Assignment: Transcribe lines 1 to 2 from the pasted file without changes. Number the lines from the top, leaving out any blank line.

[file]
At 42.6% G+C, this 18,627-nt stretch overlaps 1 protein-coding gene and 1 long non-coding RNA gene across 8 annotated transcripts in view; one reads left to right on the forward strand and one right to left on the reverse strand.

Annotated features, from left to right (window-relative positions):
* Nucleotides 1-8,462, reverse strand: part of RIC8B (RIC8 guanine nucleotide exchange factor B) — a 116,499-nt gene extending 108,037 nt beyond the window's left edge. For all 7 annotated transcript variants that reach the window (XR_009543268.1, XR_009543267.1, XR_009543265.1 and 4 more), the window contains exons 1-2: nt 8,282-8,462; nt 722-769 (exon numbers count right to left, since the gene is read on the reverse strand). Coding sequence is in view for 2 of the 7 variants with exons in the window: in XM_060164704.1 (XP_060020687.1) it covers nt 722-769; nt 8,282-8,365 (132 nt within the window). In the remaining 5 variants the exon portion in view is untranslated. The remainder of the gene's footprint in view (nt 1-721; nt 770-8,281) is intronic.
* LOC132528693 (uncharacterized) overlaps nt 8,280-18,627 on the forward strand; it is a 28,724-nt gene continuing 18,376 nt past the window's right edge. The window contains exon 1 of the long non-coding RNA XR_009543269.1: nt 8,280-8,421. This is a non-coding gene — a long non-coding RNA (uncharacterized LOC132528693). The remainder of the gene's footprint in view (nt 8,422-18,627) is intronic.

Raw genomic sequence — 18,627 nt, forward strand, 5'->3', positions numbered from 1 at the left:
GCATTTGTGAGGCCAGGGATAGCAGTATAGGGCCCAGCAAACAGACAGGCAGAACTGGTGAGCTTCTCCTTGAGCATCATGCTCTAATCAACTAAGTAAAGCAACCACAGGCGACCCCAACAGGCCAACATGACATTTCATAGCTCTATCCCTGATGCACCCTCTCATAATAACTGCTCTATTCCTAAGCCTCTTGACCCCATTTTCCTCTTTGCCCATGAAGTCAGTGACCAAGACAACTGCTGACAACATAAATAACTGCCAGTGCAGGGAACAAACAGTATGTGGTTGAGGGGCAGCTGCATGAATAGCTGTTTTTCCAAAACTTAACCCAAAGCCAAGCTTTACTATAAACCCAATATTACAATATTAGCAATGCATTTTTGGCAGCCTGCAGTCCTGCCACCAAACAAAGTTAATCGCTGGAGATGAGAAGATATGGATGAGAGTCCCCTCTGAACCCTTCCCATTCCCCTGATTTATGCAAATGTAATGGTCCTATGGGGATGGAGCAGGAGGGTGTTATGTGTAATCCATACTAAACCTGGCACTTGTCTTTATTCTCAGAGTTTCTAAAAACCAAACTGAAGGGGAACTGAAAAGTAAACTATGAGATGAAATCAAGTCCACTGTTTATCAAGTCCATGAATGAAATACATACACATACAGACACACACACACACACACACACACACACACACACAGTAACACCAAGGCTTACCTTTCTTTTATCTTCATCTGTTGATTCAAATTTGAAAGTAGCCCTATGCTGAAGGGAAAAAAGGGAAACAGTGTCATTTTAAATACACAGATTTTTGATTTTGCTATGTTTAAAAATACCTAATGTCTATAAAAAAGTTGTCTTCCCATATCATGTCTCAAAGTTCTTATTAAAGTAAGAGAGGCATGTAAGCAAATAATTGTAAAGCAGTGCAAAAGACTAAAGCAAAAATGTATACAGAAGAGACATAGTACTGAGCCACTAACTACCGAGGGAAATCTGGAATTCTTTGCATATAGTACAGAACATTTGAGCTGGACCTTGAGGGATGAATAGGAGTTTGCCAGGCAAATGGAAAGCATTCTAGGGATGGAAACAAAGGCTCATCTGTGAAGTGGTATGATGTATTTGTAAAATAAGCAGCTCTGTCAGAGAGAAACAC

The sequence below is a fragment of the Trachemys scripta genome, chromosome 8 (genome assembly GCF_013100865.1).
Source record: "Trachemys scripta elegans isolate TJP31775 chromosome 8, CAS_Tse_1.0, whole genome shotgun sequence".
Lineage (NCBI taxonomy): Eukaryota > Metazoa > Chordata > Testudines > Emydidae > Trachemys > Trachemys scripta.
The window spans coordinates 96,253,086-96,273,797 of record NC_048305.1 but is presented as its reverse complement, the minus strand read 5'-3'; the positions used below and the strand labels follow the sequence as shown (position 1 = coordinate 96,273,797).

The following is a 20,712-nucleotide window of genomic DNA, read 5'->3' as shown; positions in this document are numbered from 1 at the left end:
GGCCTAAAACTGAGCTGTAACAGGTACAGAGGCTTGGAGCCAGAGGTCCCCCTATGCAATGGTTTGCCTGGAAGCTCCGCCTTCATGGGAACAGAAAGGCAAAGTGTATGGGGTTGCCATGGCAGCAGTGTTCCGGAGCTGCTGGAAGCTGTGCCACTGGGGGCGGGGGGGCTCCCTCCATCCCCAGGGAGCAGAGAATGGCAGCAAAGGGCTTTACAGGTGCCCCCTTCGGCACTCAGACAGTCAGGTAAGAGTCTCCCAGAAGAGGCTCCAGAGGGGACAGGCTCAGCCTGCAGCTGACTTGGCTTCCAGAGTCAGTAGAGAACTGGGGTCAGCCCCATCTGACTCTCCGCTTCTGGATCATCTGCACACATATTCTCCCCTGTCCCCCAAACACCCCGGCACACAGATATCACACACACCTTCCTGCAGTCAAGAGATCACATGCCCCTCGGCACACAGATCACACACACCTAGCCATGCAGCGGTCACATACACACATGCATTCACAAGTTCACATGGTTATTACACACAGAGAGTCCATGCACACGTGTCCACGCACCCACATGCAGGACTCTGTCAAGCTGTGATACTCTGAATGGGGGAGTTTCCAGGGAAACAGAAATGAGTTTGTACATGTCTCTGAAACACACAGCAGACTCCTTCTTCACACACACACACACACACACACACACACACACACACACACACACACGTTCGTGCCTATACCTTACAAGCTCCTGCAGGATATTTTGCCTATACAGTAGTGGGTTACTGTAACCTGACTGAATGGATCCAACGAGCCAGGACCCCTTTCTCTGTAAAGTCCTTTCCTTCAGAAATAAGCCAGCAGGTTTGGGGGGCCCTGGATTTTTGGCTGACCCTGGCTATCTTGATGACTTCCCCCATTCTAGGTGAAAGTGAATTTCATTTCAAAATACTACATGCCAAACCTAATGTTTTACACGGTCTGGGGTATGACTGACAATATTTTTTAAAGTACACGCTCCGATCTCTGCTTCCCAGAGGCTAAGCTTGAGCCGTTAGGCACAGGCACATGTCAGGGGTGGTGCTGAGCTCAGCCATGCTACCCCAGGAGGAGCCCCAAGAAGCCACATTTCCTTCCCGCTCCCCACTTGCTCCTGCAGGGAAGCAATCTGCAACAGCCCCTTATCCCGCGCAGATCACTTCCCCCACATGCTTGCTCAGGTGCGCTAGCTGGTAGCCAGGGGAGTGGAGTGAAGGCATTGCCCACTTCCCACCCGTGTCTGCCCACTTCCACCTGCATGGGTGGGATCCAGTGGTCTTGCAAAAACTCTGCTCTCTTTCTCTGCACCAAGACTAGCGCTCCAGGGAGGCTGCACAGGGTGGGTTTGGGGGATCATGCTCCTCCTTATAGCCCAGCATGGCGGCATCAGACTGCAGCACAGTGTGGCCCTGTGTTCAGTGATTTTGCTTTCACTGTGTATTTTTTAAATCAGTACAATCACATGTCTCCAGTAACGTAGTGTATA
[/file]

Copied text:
At 42.6% G+C, this 18,627-nt stretch overlaps 1 protein-coding gene and 1 long non-coding RNA gene across 8 annotated transcripts in view; one reads left to right on the forward strand and one right to left on the reverse strand.

Annotated features, from left to right (window-relative positions):